City leaders say a continued increase in crime in Durham is troubling and they are investigating.
“It is obviously very concerning,” City Manager Tom Bonfield said about a 13.5 increase in violent crime and a 3 percent increase in property crimes in the first six months of the year compared to the same time last year
A jump in aggravated assaults, robberies and homicides drove the increase in violent crime, Police Chief Jose Lopez told the City Council this week.
A total of 1,079 violent crimes were reported in the first six months compared to the three-year average of 921.
From January to June, there were 16 homicides, a 60 percent increase compared to the same period in 2014. Of the 16 homicides, 13 have been cleared by arrest, Lopez said. Six cold cases from prior years have also been cleared with arrests.
Reported rapes decreased by 25 percent to 39, but reported robberies increased 20 percent to 360. Aggravated assaults increased 13 percent to 664.
In April, officers arrested six people who were charged with committing a dozen armed robberies during that month, Lopez said.
There was a 3 percent increase in property crimes – burglary, larceny and motor vehicle theft – in the first six months of 2015.
Reported burglaries fell 3 percent to 1,670, but were still higher than the three-year average of 1,628.
Reported larcenies rose 7 percent with 3,391 reported incidents, along with a 4 percent increase in motor-vehicle thefts to 305.
From January to April, the Police Department held a 90-day initiative to address aggravated assaults and shootings.
The initiative led to 215 felony arrests, 175 drug arrests, and 40 firearms being confiscated, according to a report.
In April, CrimeStoppers and Project Safe Neighborhood started an initiative that focused on seeking information about firearms used in crimes and possessed by felons, Lopez said. CrimeStoppers will pay up to $500 in cash for information leading to a felony arrest and recovery of an illegal gun.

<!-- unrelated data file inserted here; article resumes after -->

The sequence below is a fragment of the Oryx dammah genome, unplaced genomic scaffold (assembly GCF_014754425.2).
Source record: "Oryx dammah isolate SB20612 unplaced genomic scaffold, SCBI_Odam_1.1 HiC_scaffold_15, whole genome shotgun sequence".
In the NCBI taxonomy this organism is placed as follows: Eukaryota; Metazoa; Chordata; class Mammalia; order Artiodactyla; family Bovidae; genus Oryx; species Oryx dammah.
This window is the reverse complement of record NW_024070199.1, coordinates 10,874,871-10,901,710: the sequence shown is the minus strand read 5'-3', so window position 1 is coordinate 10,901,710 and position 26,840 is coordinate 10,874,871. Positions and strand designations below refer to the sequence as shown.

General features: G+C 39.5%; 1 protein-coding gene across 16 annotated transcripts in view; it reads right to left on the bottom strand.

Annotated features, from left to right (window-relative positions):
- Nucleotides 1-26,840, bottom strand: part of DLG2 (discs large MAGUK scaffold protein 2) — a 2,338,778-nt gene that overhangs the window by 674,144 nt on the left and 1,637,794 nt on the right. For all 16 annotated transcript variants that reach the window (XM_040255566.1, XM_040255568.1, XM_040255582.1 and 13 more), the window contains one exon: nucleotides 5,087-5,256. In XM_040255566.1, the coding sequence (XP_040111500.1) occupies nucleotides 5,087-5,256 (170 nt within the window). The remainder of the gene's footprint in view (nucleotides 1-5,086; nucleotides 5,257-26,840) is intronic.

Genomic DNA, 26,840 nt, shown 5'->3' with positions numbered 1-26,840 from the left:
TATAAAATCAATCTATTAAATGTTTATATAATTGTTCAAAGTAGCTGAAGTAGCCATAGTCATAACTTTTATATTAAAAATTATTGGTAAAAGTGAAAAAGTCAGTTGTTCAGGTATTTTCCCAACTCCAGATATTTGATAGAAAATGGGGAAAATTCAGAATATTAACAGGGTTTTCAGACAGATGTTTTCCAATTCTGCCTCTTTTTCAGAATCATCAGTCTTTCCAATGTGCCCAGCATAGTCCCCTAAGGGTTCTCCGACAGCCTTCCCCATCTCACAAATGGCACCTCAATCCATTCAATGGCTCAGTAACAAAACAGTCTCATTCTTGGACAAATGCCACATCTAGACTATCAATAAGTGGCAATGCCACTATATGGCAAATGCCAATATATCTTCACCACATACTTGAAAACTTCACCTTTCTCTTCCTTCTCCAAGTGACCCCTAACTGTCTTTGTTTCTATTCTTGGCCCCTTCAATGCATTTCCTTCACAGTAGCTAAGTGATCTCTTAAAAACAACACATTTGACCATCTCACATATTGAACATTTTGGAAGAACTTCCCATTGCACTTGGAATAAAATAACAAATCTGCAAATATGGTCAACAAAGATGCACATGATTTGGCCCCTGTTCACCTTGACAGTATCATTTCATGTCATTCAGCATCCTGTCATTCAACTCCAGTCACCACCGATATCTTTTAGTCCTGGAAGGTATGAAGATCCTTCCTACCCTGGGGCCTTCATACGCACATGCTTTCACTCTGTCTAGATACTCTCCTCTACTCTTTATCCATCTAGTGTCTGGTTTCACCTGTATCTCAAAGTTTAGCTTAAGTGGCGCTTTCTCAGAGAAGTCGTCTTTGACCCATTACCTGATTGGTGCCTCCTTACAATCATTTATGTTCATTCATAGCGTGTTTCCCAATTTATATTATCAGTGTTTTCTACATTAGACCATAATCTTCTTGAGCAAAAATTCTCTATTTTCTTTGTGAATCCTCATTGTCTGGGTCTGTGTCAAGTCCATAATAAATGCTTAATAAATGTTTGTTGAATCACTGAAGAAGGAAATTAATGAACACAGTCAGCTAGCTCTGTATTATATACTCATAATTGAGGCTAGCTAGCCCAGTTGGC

City officials are analyzing the crime statistics that show increases since 2013, a year in which the city experienced an unexplained reduction in crime, Bonfield said. They are comparing Durham’s numbers to 10 peer cities to determine whether it’s a larger trend or something unique to Durham. They are also exploring steps the Police Department can take to address the increase.
The July numbers, which weren’t included in the quarterly report, showed the crime rate decreasing, Bonfield said. If that trend continues, the numbers could level off and be about equal to 2014.
City Council members did not discuss the crime rate after Lopez’s presentation Monday night.
City Councilman Eddie Davis said Wednesday that they should have, and it is something he plans to follow up on with Bonfield and the leaders of the Police Department.
“I certainly am concerned about it,” he said.
Councilwoman Cora Cole-McFadden said she wants to find out more about the patterns and whether the increase in property crimes can be linked to one or several people.
To address crime, Cole-McFadden said, neighbors need to get to know each other. The city has to strive to build a “more positive relationship between the community and police,” so people will feel comfortable reporting problems in their neighborhood.